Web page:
Nick Hurston//October 30, 2023
Nick Hurston//October 30, 2023//
Damages awarded by a jury to a student loan servicer under the Racketeer Influenced and Corrupt Organizations Act, or RICO, were vacated after an Eastern District of Virginia judge found the defendants’ telephone consumer protection claims were neither shams nor manufactured.
Following the disposal of several lawsuits under the Telephone Consumer Protection Act, or TCPA, the loan servicer sued the plaintiffs’ lawyers and involved businesses, alleging they conspired to violate RICO by manufacturing the claims. A jury awarded millions to the servicer.
After reviewing the record — “which portrayed both the debt collection practices of the servicer, the debt reduction industry, law firms, and lawyers in a very negative light” — U.S. District Judge Leonie M. Brinkema said the evidence didn’t support the jury verdicts.
“Because the Court finds that the TCPA litigation was not sham litigation, as a matter of law, there was no legal basis upon which any damages could be awarded [to plaintiff],” the judge said. “All four of the causes of action at issue in this civil action have an element that the plaintiff suffered damage as a result of the conduct.”
The TCPA prohibits the use of automatic telephone dialing systems without the recipient’s consent and provides fines for violations. Between 2017 and 2019, the Law Offices of Jeffrey Lohman filed lawsuits against Navient Solutions on behalf of 61 student loan borrowers.
According to Lohman, the borrowers paid GST Factoring to get their student loans reduced. Lohman then advised the borrowers to stop paying, trigger Navient to begin collections, withdraw consent for calls and record how many times Navient called again.
One borrower testified that it was necessary to stop paying in order to renegotiate their loans; a Navient officer confirmed that default gave them more and easier options to settle loans.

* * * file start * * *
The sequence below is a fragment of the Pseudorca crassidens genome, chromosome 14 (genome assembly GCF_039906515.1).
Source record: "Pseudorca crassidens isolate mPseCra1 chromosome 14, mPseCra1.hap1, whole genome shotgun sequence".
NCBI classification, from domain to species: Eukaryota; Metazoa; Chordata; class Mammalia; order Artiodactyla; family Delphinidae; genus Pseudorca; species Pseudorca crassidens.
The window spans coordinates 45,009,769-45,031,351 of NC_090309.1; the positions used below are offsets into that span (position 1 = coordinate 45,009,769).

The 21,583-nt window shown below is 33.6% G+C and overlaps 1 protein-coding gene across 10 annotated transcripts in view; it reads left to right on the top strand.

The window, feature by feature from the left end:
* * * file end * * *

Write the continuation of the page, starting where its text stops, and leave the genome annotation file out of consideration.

Navient won four arbitrations and settled 37 claims; 20 were dismissed. Navient made cash payments to borrowers totaling $568,225.13 and wrote off $945,705.11 of debt. Lohman received fees for representing the borrowers.
In 2019, Navient sued several law firms, business and individuals involved with the TCPA litigation — including Lohman and GST — for violations of RICO and tortious interference with contract. Navient also sued Lohman for fraud.
Navient argued that the defendants enticed the borrowers to enter default and trigger the automated collection calls to artificially manufacture sham TCPA cases. The decision to settle many of the cases didn’t mean they were legitimate, the loan servicer claimed.
Only the Lohman and GST defendants went to trial. The jury awarded Navient $860,000 from GST and $50,000 from its principals, as well as $1,146,500 from the Lohman defendants and $100,000 from Lohman himself.
Seeking to vacate the jury verdicts, the defendants filed post-trial motions for judgment as a matter of law pursuant to Federal Civil Procedure Rule 50.
The defendants contended that the TCPA litigation was legitimate and therefore couldn’t support Navient’s claims against them.